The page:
00:31We have spent millions of dollars to explore the surface of the moon.
00:37Minerals, what's the depth and extent of ore bodies?
00:42How much water is there?
00:45What’s the topography?
00:47Where are the best transportation routes?
00:50How much will they cost per mile?
00:52Where are the best landing sites?
00:57We have spent millions of dollars to explore the surface of the moon.
01:02But, what do we really know about the earth, and its resources?
01:08Where are those resources?
01:09How great are they?
01:13We are in a race against time.
01:16One billion people are hungry.
01:19All their time is used to find food.
01:22They are losing the race.
01:24The world is losing their potential contribution.
01:29How can productivity be increased?
01:33What resources can be developed?
01:36How fast, and at what cost?
01:40How should the benefits be distributed?
01:45We need information.
01:47Data on resources have been piling up for years, even in the newest countries.
01:52The problem is, how to store it, measure it, and analyze it.
01:58Just to look at it, using conventional methods, would take years and years.
02:16To make decisions, we need facts; but we have facts.
02:21We have all seen soil maps and census figures.
02:24So what’s the problem?
02:27The problem is not making the surveys, it is trying to read and summarize the results of the surveys.
02:34The amount of work involved in handling this data is enormous.
02:38Even the simplest operations take hundreds of people.
02:46Raw data and statistics have to be cataloged, stored, summarized, before the data can be used to make decisions.
02:57The process is painfully slow.
03:01It's bad enough when you’re handling census data.
03:04It's even worse when you have to handle maps.
03:07And, so much of our land information comes only in maps.
03:15Suppose an administrator wants to find out how much good farming land in his province is still undeveloped, and where.
03:23He has to compare the maps showing good farming areas with the ones showing present land use.
03:29But they are not of the same scale.
03:33First, one map must be remade as a transparent overlay at the exact scale of the other map.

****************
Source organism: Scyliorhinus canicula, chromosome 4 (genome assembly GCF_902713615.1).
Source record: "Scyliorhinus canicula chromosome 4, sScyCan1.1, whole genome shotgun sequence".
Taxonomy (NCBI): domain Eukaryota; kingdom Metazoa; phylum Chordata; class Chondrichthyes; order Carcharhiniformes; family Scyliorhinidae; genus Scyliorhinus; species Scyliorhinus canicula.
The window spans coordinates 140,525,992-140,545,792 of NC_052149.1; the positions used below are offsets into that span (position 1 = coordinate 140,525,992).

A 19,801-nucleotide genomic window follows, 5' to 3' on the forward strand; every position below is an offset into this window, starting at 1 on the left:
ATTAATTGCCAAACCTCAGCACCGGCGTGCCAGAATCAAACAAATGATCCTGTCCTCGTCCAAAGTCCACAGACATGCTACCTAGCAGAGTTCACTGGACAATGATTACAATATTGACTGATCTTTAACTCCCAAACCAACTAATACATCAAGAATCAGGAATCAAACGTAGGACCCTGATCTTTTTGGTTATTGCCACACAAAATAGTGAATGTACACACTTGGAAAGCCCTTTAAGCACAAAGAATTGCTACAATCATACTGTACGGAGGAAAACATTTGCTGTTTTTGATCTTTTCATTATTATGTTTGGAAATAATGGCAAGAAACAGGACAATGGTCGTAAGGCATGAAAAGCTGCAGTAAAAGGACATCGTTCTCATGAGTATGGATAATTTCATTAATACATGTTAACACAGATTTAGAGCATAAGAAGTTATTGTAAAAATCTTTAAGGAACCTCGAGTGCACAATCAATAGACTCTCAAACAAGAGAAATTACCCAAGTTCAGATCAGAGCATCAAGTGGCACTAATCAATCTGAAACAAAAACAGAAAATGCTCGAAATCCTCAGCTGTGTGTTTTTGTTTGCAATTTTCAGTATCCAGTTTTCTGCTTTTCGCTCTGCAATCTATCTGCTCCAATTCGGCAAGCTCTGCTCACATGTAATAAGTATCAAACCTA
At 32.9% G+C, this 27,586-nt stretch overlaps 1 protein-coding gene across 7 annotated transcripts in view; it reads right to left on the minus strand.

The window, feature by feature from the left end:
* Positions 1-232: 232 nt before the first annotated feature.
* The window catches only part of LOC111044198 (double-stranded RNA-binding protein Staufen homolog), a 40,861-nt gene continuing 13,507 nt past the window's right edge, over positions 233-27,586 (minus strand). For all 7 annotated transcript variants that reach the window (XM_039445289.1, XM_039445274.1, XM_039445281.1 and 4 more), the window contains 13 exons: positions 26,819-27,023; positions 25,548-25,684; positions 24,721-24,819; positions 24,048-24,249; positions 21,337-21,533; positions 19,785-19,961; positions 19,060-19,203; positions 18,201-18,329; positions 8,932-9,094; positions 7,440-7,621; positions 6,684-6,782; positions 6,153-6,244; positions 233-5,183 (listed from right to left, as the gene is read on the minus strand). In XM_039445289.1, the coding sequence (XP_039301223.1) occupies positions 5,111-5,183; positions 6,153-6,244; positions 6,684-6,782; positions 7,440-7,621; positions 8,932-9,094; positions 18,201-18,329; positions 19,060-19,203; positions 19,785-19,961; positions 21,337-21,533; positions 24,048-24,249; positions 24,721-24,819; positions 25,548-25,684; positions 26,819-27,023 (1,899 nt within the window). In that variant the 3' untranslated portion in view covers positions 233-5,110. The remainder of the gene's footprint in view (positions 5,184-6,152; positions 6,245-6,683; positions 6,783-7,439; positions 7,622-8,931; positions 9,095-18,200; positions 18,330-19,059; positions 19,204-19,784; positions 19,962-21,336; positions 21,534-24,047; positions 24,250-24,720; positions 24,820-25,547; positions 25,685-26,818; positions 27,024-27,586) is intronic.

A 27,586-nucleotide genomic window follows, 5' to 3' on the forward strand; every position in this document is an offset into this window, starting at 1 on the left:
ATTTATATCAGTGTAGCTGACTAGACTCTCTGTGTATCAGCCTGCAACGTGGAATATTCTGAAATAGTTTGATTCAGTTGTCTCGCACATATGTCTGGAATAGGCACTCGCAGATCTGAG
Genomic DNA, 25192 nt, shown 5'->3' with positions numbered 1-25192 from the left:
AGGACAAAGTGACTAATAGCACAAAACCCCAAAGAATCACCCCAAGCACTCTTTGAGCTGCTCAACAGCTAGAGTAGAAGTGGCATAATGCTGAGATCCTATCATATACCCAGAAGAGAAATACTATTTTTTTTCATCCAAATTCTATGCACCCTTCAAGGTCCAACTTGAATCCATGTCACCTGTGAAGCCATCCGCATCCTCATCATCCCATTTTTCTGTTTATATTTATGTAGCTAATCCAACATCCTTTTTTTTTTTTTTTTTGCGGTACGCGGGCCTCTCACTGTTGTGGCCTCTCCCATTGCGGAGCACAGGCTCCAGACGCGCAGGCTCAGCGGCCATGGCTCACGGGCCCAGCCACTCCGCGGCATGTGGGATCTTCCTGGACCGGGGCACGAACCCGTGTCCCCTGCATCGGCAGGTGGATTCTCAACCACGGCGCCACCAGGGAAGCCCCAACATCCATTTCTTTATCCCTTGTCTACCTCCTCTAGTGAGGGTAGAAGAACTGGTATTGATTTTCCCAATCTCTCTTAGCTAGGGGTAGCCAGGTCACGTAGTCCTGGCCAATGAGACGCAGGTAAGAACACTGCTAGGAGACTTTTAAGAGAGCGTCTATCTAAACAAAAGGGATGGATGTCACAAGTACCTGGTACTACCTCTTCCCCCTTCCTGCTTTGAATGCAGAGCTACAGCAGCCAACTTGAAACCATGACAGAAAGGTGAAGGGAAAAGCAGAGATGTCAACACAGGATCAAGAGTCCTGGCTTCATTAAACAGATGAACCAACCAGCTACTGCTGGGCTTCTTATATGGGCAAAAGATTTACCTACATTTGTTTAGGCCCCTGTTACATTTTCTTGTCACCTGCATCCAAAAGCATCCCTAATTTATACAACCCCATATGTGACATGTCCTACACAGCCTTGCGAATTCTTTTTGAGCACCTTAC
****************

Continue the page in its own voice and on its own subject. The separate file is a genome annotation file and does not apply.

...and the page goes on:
03:46Checked. Retouched. Positioned.
04:06To measure the area where both factors overlap, you will probably use a dot grid, a method that hasn’t changed since the days of ancient Egypt.
04:15What if he wants to consider other factors, such as the incomes of the people?
04:20Crop yields in a certain soil, forestry, wildlife, recreation, climate, census data...
04:36To compare two factors over 100 square miles will take one man a whole working day.
04:42To compare only six basic factors for all of Canada would take 556 people, eight hours a day, for three years.
04:51It would cost $8,000,000.
04:54But we don’t have the staff; we don’t have the time.
04:58More resource data comes in every year, every month, every day.
05:02Crop and forest assessment, soil surveys, forestry surveys, timber pest counts, wildlife surveys, sampling, analysis, and many others.
05:26Where have surveys been made?
05:28Where do new surveys need to be made?
05:31To make our decisions wisely, we will need every bit of this information, and even more.
05:37Human beings alone can’t handle this vast amount of information.
05:42But if we harness the computer, and use it to extend our abilities, then we can.
05:49At the moment, the government is rather like a farmer who has just inherited his farm.
05:54He doesn’t really know how big the farm is, perhaps he doesn’t know much about the soil.
05:59He hasn't got too much idea about the climate, and he's not really sure whether there's usable water.
06:06And yet, he has to make decisions that will let him plant the right seed, and grow enough food to support his family.
06:15And if you think that would be a problem on an ordinary-sized farm, think what it would be like with a million square miles.
06:24The Canada Land Inventory is trying to tackle this problem in two ways.
06:28Firstly, it's trying to gather together the basic information that we need to know about the country.
06:35Secondly, it's trying to find out some way of handling this information.
06:41We like to think that we've got a system that can accept the information, can store it, can analyze it, and present the results in a usable form.
06:52A system that can do this, not in years, but in hours.
Data for Decision, 1967 [short version]
- Recorded: Jan 1st, 1967
- Runtime: 06:58
- Views: 13014
- Published: Oct 25th, 2010
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